In addition to the economic and health issues resulting from the novel coronavirus pandemic, there is a potential danger for vulnerable children who may be at high risk for neglect, according to an alert (PDF) from a team of researchers including two UConn experts issued by The American Professional Society on the Abuse of Children (APSAC).
“Children’s needs have not been at the forefront of discussions about mitigating the pandemic’s negative consequences,” the researchers say. “Families are in an unprecedented crisis; decision-makers have a duty to help them survive it—at every stage.”
The alert was prepared by two UConn specialists in child neglect issues, Megan Feely, assistant professor of social work, and Kerri Raissian, associate professor of public policy, and their collaborators, Lindsey Bullinger, assistant professor of public policy at Georgia Tech, and Will Schneider, assistant professor of social work at the University of Illinois at Urbana-Champaign. All are Doris Duke Fellows for the Promotion of Child Well-Being.
The COVID-19 pandemic has caused sudden unemployment due to business closings, school closures, and limited access for essential services resulting in more than 26 million Americans filing unemployment claims since March 14, according to the U.S. Department of Labor.
Children in low-income families are especially vulnerable, the research team says, as parents may not be working and are unpaid, awaiting unemployment benefits, or may be in essential jobs such as food service or health care at a time when typical childcare arrangements are hard or even impossible to arrange.
The researchers say many families were already struggling to provide necessities, such as sufficient nutrition, housing, and basic health care. The pandemic has critically increased the severity of these needs.
“This is particularly challenging for single-parent families who are making really hard choices about working, caring for their families, and trying to stay healthy,” Feely says. “Without policy and support, this is an impossible task.”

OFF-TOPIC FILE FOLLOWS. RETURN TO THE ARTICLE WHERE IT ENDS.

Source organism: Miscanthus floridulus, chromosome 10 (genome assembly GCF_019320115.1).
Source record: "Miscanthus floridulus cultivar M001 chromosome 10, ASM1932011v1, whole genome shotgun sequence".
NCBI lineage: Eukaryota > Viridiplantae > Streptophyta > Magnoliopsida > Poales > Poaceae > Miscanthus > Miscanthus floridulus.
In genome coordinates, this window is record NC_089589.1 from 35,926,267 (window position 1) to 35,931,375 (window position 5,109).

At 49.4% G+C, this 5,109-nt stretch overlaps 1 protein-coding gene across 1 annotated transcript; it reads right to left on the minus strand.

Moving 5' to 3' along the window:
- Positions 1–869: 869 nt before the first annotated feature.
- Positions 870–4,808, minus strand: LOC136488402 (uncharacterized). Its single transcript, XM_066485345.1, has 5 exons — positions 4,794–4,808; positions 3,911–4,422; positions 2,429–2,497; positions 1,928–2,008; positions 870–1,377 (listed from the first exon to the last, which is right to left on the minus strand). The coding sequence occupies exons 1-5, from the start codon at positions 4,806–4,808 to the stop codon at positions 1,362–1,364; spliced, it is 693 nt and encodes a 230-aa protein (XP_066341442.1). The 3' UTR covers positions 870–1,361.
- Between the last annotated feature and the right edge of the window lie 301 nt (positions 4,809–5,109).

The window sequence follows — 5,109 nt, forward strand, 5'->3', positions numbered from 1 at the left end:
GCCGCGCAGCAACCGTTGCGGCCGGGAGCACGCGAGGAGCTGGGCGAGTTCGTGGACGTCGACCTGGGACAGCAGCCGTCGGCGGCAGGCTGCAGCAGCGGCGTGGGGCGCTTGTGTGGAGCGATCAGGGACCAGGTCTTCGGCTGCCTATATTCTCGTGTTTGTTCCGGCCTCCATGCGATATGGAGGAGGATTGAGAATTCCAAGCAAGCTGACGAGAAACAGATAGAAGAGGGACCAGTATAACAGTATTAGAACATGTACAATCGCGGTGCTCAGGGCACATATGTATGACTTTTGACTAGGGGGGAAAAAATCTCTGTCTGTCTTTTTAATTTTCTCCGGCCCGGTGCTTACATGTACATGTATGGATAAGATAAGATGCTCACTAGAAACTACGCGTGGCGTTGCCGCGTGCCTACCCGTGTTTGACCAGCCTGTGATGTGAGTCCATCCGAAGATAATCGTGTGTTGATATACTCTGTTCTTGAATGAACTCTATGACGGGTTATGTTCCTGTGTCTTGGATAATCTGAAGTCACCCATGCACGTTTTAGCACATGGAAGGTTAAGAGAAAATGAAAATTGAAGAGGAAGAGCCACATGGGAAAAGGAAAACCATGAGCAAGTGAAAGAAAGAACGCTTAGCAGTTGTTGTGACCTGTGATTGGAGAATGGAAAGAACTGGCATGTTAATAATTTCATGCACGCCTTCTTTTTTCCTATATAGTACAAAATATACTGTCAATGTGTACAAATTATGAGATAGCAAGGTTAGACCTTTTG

Noting that, while these issues exist currently, there will also be long-term child neglect concerns as the pandemic continues to spread across the nation and lingers over weeks and months. The emergency measures will continue to impact lives after COVID-19 runs its course, including the needs of staff in child services agencies who may experience the same financial hardships and child care challenges as their clients.
“For many states – and possibly the nation –this pandemic is going to last a longtime, and we aren’t just going to pop out of this. Families won’t just rebound and accumulated debt won’t just disappear. Policy supports have got to exist for the long haul to support families at every stage,” Raissian says.
The researchers recommend that frontline staff in family and child services agencies provide support to help reduce the risk of child neglect, including assisting families to obtain services, maintain contact with families, and keep them updated on support programs. Connecticut’s Office of Early Childhood and Department of Children and Families, which is often a national leader in policies for children and families, is already implementing some of these measures to mitigate the negative effects on vulnerable families.
Raissian adds, “Parenting is the most essential job there is. Parenting is also relentless, with no pay and a lot of essential costs. Parents need time and money. Decision-makers may not be able to do much about the time pressures, but they can help to advance policy and private foundation support to get families flexible cash so they can meet their immediate and dire needs.”